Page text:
“What I see as a difference from the NASCAR world is that physically this stuff is pretty hard, it’s demanding on your body,” Marlar explained of driving a Late Model. “With these things here, you’ve got to wrestle the steering wheel in them and they’re really aggressive. There’s a lot of physical work going on in these. In the NASCAR car or truck there’s a lot of mental work going on. It’s mentally tiring because you’ve got a spotter talking to you and everybody around you is depending on radios to drive so when they tell you to move you’ve just got to move and hope they’re doing their job. I think that’s part of the reason you see a lot of wrecks in NASCAR. It was a cool experience and there’s a lot to take in, for sure. I’m looking forward to getting to do a little bit more of it with maybe even in a truck on asphalt.”
Marlar credits the Smiths for providing the opportunity to make the start. And he further points out that there may be more NGOTS starts in the future.
“Thanks to them guys I’ve got to go do it a few times,” the Winfield Warrior declared. “We may do some more of it in the future so we’re trying to figure out the best way to go about it. It was definitely fun. It was a neat experience and the truck race went awesome.”
Aside from his top-5 finish in the NASCAR Gander Outdoors Truck Series race at Eldora, Marlar also had the opportunity to start a NASCAR Xfinity Series race on the 3/4-mile paved Richmond Raceway. That outing did not prove to be as successful as the No. 66 Motorsports Business Management Toyota was involved in a first lap incident that ended the team’s day early.
“Then I went and drove an Asphalt Late Model and that went pretty good,” Marlar recounted. “I drove the Xfinity car at Richmond and I don’t know what happened on the first lap there. It went okay in practice. My car was a little off but it was a starter car so we weren’t doing too bad there through practice and qualifying but on the start I don’t know if I spun or if the guy behind me touched me a little bit. I felt like I got lifted up by the back wheels but there wasn’t a video of it so I couldn’t tell if he lifted me or brushed me and I got spun around there. I didn’t get to finish so that was unfortunate. But it was a fun experience.”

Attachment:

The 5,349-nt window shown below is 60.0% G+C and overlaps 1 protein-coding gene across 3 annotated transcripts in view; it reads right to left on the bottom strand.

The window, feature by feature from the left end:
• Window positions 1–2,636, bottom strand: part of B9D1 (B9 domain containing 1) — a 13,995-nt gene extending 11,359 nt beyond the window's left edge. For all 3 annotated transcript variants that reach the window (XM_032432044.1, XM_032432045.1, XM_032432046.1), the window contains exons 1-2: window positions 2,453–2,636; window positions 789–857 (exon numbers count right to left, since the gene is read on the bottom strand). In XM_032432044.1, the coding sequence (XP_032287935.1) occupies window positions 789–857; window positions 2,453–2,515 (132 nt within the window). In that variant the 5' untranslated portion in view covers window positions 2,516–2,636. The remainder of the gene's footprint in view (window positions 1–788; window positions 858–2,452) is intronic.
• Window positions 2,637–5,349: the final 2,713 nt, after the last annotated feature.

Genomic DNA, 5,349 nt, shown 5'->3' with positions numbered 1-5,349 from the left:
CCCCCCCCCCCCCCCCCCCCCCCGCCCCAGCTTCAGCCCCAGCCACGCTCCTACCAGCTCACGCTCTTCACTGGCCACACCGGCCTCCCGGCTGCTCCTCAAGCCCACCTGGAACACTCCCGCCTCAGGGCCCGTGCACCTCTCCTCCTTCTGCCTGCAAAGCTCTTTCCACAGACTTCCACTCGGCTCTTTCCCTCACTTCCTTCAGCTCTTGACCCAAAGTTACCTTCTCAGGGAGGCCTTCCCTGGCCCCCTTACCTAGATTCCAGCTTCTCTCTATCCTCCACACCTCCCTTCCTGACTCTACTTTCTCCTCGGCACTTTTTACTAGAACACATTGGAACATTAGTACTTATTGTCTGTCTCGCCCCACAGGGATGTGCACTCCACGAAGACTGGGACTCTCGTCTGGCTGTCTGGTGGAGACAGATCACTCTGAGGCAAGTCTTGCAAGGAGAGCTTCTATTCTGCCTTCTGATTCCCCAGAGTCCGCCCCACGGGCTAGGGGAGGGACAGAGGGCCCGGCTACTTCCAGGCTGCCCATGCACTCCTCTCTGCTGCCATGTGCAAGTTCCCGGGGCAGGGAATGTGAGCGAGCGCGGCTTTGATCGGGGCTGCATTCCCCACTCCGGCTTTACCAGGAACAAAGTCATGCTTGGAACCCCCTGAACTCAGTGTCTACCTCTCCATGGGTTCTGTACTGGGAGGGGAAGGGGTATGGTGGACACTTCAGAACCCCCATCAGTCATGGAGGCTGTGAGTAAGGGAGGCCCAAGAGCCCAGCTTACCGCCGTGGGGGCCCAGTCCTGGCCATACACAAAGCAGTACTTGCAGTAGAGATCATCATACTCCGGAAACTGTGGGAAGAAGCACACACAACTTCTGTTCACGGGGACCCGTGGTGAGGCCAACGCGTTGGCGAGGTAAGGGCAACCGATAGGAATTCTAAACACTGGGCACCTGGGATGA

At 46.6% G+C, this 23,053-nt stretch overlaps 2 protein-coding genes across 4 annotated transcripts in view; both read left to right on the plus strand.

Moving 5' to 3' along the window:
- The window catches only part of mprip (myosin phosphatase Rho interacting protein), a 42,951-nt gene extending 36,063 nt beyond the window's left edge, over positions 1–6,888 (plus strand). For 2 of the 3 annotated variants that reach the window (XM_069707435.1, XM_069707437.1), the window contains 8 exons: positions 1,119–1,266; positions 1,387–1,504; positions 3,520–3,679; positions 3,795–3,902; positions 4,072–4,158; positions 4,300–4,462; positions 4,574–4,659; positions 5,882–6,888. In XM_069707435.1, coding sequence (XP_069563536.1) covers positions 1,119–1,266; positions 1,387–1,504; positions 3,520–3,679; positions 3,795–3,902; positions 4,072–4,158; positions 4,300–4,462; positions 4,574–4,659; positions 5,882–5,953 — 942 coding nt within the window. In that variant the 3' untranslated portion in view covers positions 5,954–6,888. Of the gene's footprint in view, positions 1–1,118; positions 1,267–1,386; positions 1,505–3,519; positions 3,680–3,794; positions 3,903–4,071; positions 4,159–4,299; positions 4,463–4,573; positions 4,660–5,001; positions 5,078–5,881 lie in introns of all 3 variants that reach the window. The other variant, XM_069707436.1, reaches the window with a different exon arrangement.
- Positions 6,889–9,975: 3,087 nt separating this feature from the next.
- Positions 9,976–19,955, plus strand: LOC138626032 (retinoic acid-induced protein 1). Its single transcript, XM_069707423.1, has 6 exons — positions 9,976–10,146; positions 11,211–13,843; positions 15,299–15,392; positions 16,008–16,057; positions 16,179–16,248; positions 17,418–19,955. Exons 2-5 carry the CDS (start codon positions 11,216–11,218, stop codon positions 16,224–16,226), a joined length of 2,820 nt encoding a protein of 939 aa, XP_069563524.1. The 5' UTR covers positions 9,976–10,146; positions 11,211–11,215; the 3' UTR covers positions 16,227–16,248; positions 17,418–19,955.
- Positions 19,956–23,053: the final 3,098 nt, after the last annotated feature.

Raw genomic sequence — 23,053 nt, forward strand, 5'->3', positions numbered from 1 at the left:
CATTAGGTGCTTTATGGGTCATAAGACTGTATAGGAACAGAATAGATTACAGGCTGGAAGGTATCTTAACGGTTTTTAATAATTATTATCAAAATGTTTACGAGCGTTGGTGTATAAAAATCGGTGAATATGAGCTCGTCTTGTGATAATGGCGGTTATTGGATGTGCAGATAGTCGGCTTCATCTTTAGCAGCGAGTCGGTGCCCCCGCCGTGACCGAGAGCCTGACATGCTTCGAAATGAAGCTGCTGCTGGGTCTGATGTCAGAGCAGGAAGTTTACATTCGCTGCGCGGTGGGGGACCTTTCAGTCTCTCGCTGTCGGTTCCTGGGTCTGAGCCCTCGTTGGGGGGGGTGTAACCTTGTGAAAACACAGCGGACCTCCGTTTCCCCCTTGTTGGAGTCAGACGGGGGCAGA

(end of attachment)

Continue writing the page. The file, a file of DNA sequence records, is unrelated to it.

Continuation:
The highly successful dirt star explained that racing on clay surfaces offers a greater range of driving styles than do the cars and trucks used on pavement in NASCAR.
“There’s a lot of different ways to drive a dirt car,” he said. “Being from Tennessee, I think some of the guys from our region, the way you have to drive on our tracks, you have to drive off of the right front more than the way those Midwestern guys drive. Those guys from the Midwest are more gas on it and spin the tires a lot and drive kind of sideways. Your Southern guys are under control a little more because they drive with the front wheels more.
“In NASCAR, there is only one way to drive,” he continued. “You have to drive straight and with the front tires. There’s a lot of freedom we have in a dirt car that you don’t have in NASCAR. With that truck on the dirt, you were able to move around and find a place to run. With a car, it just really all depends on how fast your car is. What I determined there was that if you have a fast car it’s a lot of fun but if you have a slow car it can be miserable. You’re just very limited on what you can do as a driver. In a dirt car, the sky is the limit.”
When all was said and done, Marlar is glad for the opportunity he was provided.
“It was a cool experience and not a lot of people get to say they got to do that. I’m grateful for the experience and I’m grateful that Tom and Rocky made that happen for me.”
Richard Allen is a member of the National Motorsports Press Association